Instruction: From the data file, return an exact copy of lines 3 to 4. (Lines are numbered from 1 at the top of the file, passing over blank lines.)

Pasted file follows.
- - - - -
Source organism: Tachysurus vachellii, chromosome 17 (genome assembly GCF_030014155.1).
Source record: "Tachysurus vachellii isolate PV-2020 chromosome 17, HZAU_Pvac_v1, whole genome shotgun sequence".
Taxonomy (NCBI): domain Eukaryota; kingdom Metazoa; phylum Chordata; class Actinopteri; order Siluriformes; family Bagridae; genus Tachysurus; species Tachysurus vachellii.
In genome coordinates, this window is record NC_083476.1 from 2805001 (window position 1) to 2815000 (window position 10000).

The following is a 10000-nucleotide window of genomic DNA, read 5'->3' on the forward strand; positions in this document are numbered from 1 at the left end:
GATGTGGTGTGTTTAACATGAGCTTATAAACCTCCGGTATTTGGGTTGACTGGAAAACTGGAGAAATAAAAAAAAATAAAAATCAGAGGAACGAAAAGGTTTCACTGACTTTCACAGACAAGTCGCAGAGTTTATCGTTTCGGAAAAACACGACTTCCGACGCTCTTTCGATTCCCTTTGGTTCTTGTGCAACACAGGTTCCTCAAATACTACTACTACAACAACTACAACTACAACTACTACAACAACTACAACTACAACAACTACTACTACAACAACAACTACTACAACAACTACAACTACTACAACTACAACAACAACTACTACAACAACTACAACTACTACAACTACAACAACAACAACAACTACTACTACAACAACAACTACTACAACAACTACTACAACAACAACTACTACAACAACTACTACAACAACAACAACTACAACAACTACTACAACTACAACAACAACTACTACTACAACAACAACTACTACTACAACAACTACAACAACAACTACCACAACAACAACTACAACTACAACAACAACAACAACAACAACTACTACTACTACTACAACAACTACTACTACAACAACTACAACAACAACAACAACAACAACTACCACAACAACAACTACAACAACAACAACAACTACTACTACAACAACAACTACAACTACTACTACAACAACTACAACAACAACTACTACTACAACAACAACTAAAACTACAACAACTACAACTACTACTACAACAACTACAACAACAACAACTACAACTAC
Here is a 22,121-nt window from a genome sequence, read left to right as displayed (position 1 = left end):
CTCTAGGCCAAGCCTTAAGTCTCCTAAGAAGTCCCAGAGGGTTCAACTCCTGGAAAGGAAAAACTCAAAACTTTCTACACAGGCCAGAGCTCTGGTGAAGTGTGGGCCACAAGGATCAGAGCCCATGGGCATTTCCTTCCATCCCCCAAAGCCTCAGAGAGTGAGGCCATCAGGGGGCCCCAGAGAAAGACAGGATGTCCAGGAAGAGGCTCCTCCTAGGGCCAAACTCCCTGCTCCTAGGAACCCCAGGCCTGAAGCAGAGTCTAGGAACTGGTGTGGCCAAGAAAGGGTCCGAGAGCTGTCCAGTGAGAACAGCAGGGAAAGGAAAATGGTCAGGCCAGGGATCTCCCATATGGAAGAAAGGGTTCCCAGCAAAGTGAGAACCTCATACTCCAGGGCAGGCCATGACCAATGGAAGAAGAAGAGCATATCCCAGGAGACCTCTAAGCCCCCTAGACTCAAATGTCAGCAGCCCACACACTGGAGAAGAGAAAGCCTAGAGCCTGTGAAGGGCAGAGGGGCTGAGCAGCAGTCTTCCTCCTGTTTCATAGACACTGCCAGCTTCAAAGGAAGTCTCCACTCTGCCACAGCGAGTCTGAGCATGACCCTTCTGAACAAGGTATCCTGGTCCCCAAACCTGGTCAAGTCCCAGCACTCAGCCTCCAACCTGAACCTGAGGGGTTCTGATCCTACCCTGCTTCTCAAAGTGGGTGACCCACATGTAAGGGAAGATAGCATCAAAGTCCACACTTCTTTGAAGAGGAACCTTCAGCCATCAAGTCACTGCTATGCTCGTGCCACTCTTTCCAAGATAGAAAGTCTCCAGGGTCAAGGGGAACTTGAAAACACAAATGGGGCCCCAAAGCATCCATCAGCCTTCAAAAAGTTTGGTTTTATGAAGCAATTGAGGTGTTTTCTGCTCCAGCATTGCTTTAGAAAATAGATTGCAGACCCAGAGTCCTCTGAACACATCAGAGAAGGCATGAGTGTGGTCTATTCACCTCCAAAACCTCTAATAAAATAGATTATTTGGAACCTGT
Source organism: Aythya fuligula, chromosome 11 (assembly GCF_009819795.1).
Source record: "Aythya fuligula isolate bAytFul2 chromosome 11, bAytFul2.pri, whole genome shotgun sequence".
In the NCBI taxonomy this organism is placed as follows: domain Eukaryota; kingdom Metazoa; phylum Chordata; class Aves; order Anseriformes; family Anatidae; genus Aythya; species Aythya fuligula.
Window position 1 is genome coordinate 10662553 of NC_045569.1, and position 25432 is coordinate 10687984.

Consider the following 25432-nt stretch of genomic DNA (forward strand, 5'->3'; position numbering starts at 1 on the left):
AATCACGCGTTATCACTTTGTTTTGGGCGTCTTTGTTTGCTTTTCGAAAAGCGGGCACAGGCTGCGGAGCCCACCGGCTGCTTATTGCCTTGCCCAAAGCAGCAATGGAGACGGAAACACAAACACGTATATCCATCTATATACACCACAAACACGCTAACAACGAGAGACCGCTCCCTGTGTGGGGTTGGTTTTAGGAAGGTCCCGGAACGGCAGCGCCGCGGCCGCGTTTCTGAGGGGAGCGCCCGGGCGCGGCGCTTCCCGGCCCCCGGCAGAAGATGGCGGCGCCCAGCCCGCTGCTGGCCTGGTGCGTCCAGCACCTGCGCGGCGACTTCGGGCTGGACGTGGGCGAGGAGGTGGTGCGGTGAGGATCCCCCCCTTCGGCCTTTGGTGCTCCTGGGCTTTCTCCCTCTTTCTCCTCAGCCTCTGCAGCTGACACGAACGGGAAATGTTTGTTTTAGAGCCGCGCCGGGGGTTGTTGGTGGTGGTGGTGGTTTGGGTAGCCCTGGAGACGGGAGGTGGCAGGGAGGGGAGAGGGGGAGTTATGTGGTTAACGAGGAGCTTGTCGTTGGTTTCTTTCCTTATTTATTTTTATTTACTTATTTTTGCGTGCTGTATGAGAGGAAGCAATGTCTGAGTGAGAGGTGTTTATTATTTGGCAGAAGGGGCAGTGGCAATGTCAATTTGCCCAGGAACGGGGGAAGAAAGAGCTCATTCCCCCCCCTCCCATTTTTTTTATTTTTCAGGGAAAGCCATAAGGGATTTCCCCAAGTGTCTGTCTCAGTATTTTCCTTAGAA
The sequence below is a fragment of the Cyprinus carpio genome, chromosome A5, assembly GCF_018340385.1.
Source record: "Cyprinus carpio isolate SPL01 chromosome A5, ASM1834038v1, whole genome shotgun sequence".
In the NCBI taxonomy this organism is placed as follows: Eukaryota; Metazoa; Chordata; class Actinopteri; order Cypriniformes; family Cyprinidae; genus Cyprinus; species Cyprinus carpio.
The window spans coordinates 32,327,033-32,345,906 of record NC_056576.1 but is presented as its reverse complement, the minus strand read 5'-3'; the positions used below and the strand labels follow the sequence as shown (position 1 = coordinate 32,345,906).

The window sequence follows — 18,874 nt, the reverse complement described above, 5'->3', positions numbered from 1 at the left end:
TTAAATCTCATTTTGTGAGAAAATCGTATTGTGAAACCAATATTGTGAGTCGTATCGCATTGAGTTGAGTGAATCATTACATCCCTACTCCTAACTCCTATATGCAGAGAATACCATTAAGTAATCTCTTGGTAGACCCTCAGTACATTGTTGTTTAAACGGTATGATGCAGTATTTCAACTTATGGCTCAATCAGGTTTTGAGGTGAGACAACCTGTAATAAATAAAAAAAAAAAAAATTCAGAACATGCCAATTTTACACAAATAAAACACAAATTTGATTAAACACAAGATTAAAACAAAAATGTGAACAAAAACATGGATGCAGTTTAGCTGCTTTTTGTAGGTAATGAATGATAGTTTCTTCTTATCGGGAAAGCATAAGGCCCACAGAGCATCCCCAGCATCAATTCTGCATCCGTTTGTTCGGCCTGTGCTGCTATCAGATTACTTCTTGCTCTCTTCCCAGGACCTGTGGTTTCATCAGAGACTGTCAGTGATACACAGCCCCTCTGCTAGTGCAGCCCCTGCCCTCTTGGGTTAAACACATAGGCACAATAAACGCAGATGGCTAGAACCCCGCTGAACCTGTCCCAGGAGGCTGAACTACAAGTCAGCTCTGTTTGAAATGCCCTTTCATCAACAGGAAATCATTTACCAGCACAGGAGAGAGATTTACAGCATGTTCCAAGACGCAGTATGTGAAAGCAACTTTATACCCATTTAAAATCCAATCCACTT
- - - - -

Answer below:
Taxonomy (NCBI): domain Eukaryota; kingdom Metazoa; phylum Chordata; class Actinopteri; order Siluriformes; family Bagridae; genus Tachysurus; species Tachysurus vachellii.
In genome coordinates, this window is record NC_083476.1 from 2805001 (window position 1) to 2815000 (window position 10000).